Crops wilt in the hot, dry conditions.
Almost all of the counties in Illinois are now eligible for federal drought relief.
Because of a request made by Gov. Pat Quinn, the U.S. Department of Agriculture has declared 50 additional Illinois counties disaster areas, making them eligible to receive federal drought relief. This brings the total of Illinois counties eligible for federal assistance up to 98 out of a possible 102.
"While harvest has yet to begin, we already see that the drought has caused considerable crop damage," Quinn said Wednesday. "This declaration means farmers across Illinois who are suffering production losses can now qualify for federal assistance."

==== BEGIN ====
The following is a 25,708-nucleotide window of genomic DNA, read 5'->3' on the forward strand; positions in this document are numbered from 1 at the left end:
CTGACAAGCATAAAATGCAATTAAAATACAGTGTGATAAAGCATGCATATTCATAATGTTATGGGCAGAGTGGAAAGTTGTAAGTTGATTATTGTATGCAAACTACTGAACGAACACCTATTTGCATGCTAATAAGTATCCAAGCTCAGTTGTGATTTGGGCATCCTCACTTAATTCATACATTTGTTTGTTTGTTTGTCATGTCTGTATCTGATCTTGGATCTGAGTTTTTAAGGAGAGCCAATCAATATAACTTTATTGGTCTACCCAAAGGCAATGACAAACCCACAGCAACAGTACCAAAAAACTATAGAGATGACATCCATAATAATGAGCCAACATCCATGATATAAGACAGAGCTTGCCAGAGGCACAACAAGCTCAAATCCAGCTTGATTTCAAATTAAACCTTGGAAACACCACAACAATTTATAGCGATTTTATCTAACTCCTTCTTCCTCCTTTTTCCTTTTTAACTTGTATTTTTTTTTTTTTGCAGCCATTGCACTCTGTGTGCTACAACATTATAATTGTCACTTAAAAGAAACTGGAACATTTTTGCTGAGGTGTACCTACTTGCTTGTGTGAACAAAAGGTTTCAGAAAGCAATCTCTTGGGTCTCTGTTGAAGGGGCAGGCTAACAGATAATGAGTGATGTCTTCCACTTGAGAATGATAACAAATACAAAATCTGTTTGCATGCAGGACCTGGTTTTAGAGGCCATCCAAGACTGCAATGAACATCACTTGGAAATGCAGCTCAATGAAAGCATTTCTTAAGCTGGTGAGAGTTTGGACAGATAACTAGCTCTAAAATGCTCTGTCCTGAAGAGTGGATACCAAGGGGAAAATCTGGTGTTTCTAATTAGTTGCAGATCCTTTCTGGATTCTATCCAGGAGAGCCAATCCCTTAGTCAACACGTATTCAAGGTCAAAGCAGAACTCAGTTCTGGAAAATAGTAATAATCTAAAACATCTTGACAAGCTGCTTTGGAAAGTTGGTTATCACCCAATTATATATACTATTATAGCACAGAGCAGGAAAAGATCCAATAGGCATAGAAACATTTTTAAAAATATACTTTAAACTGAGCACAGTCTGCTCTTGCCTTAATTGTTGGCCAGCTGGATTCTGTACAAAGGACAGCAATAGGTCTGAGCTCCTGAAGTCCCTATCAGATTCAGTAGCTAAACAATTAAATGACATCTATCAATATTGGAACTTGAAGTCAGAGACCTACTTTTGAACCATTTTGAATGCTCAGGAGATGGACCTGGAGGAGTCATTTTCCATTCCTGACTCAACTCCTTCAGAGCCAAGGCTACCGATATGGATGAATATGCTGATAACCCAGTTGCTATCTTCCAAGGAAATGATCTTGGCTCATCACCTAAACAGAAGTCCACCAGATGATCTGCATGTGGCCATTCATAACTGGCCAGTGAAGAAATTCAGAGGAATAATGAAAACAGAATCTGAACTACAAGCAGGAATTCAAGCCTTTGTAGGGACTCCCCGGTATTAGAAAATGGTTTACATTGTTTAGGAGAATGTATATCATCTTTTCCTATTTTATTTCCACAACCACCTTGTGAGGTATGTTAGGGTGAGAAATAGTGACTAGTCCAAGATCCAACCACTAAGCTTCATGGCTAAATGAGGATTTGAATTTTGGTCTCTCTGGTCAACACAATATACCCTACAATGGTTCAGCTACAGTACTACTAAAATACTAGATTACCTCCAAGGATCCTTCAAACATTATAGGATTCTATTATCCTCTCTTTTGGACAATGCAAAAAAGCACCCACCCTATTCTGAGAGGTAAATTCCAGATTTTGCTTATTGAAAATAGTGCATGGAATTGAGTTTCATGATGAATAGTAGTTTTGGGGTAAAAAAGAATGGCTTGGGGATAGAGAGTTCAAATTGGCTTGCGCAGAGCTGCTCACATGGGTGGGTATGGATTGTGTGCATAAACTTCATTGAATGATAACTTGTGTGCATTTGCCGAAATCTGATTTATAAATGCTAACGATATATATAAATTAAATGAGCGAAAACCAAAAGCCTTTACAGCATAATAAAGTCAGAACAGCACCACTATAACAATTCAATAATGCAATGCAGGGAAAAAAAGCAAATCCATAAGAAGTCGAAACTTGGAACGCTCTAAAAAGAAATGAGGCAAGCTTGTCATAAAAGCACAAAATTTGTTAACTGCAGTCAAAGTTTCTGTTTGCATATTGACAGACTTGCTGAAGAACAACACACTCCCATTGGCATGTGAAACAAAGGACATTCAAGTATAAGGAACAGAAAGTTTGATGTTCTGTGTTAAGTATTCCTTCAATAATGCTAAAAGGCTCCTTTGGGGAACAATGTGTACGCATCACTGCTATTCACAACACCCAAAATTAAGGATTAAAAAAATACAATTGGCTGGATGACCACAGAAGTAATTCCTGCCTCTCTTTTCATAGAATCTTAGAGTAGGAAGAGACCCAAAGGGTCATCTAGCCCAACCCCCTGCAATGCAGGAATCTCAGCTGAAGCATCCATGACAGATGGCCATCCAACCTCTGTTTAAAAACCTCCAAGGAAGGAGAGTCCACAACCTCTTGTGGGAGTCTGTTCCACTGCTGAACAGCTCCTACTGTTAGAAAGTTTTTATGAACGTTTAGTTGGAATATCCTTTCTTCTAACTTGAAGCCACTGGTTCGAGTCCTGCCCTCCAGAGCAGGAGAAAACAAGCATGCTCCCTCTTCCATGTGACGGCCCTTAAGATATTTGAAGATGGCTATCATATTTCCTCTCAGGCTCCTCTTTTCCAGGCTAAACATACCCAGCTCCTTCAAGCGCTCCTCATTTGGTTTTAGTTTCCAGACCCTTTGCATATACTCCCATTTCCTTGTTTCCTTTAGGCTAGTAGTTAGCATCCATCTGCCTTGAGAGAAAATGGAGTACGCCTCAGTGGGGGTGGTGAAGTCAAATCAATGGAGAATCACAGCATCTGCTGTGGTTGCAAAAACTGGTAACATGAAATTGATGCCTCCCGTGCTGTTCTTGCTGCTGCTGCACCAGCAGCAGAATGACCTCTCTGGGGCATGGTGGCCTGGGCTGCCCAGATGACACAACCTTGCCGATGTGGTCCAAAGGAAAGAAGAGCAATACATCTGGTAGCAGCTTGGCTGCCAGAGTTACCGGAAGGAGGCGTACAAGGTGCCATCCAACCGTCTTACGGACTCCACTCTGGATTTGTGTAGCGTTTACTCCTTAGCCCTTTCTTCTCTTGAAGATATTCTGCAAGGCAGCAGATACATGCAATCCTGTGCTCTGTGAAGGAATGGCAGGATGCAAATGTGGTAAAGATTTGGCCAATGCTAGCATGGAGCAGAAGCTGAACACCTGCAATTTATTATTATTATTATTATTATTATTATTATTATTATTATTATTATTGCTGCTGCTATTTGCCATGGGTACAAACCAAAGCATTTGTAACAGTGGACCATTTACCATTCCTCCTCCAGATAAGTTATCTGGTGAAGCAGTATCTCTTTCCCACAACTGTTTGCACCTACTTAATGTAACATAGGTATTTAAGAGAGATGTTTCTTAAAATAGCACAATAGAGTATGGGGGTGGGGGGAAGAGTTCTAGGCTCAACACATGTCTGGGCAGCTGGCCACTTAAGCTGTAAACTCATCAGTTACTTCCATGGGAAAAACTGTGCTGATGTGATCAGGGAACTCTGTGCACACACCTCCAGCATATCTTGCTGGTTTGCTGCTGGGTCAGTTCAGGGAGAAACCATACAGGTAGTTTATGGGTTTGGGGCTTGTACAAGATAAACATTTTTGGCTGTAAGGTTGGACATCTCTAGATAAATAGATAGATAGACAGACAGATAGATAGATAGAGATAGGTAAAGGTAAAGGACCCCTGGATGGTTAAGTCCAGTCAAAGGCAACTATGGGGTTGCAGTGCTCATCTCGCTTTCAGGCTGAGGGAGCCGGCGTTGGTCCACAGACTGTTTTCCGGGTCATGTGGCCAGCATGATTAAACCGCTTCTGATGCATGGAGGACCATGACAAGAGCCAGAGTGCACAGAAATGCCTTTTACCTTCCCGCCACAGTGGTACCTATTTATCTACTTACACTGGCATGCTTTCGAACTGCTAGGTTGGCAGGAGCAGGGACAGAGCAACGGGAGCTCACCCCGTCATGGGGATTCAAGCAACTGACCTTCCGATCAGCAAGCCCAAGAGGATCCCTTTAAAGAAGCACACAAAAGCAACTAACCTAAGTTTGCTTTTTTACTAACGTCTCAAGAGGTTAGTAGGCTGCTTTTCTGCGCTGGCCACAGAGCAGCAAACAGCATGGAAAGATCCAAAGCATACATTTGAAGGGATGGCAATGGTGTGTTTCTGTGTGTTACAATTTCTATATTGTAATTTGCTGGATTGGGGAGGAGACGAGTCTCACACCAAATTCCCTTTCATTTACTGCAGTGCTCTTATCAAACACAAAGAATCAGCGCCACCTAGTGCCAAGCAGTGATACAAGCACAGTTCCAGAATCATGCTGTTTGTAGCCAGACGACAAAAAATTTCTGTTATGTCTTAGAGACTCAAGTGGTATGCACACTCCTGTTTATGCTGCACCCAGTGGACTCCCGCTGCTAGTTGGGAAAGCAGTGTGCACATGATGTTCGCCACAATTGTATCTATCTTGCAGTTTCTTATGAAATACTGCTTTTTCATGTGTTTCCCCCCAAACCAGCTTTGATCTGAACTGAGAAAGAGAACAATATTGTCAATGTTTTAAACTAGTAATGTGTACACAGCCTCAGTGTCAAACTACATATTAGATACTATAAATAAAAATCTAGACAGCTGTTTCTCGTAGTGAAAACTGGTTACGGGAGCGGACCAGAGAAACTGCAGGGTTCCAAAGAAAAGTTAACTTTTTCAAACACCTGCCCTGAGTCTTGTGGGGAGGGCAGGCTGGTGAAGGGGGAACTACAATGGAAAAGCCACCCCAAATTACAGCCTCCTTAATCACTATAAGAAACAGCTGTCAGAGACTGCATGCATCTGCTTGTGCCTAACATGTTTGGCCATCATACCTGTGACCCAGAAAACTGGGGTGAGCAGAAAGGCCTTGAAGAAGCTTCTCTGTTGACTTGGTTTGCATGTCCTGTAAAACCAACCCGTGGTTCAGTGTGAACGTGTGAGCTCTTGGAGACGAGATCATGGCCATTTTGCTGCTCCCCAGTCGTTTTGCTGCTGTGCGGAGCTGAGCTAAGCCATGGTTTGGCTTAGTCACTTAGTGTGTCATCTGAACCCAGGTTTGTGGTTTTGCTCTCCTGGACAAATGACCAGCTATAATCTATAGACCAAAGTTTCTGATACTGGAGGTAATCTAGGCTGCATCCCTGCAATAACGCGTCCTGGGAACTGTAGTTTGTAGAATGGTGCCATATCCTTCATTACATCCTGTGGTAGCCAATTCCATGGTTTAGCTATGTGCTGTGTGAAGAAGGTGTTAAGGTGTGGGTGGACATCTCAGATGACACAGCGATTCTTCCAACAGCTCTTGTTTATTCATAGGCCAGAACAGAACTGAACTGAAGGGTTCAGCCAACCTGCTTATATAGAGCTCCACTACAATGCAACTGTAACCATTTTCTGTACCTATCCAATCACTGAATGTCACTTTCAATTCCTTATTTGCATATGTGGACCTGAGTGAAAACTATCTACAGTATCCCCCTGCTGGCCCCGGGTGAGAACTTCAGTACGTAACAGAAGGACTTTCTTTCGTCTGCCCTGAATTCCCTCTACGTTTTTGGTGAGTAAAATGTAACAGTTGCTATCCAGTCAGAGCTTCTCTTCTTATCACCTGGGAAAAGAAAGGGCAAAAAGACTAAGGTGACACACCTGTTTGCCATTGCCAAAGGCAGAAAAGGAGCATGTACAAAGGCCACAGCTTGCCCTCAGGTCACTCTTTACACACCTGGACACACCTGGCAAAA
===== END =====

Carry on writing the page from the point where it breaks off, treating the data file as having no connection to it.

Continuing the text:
The federal assistance will be given to eligible farmers who contact their county Farm Service Agency offices to apply for a loan. The county will determine on a case-by-case basis whether a loan is appropriate based on a number of circumstances like the farmer's finances and the extent of their crop damage.
"The yield losses being projected could cause farmers cash flow problems,” Illinois Department of Agriculture Acting Director Bob Flider explained. "The low-interest, emergency loans this declaration triggers would help them recover. They can be used to pay not only production expenses, but also family living expenses."
The Illinois Farm Bureau has said this year is the sixth-driest year on record so far, with the average precipitation of 2012's first half just 12.6 inches, nearly seven inches below normal. Every month this year has had above-normal temperatures, and the statewide average of 52.8 degrees over the past sixth months is the warmest on record.
Quinn announced his plan to pledge state support for farmers and ranchers hit hard by the drought earlier in July.